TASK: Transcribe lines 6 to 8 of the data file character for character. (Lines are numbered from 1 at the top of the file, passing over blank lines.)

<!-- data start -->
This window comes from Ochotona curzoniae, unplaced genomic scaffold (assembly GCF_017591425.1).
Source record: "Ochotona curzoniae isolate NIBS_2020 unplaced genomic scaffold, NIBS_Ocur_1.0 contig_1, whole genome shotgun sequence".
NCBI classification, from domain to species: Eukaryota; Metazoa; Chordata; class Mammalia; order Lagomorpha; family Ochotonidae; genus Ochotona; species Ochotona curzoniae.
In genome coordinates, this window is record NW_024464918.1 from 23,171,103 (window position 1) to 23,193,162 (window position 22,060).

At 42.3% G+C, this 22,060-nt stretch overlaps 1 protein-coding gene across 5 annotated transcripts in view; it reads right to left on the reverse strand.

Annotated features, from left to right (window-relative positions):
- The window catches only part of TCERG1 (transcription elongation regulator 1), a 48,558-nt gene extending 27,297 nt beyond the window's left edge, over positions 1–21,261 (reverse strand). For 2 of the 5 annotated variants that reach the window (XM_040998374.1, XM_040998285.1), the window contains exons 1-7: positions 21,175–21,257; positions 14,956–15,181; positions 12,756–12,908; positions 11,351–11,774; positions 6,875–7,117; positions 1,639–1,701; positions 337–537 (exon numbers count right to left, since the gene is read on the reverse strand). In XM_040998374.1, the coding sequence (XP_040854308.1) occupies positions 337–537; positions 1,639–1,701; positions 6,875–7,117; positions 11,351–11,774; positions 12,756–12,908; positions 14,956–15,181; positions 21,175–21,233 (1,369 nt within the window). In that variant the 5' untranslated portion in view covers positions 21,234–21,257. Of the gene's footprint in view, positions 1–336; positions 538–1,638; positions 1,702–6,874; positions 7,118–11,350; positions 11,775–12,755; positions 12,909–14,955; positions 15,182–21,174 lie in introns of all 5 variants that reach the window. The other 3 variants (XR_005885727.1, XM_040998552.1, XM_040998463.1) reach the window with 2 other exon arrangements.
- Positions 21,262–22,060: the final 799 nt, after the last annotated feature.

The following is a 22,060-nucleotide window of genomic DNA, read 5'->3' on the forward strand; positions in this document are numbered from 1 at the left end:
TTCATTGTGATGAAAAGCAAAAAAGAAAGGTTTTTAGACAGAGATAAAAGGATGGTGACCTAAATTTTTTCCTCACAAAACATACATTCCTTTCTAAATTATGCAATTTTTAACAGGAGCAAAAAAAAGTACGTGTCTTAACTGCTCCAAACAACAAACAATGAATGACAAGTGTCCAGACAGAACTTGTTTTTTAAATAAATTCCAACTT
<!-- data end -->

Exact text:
Annotated features, from left to right (window-relative positions):
- The window catches only part of TCERG1 (transcription elongation regulator 1), a 48,558-nt gene extending 27,297 nt beyond the window's left edge, over positions 1–21,261 (reverse strand). For 2 of the 5 annotated variants that reach the window (XM_040998374.1, XM_040998285.1), the window contains exons 1-7: positions 21,175–21,257; positions 14,956–15,181; positions 12,756–12,908; positions 11,351–11,774; positions 6,875–7,117; positions 1,639–1,701; positions 337–537 (exon numbers count right to left, since the gene is read on the reverse strand). In XM_040998374.1, the coding sequence (XP_040854308.1) occupies positions 337–537; positions 1,639–1,701; positions 6,875–7,117; positions 11,351–11,774; positions 12,756–12,908; positions 14,956–15,181; positions 21,175–21,233 (1,369 nt within the window). In that variant the 5' untranslated portion in view covers positions 21,234–21,257. Of the gene's footprint in view, positions 1–336; positions 538–1,638; positions 1,702–6,874; positions 7,118–11,350; positions 11,775–12,755; positions 12,909–14,955; positions 15,182–21,174 lie in introns of all 5 variants that reach the window. The other 3 variants (XR_005885727.1, XM_040998552.1, XM_040998463.1) reach the window with 2 other exon arrangements.
- Positions 21,262–22,060: the final 799 nt, after the last annotated feature.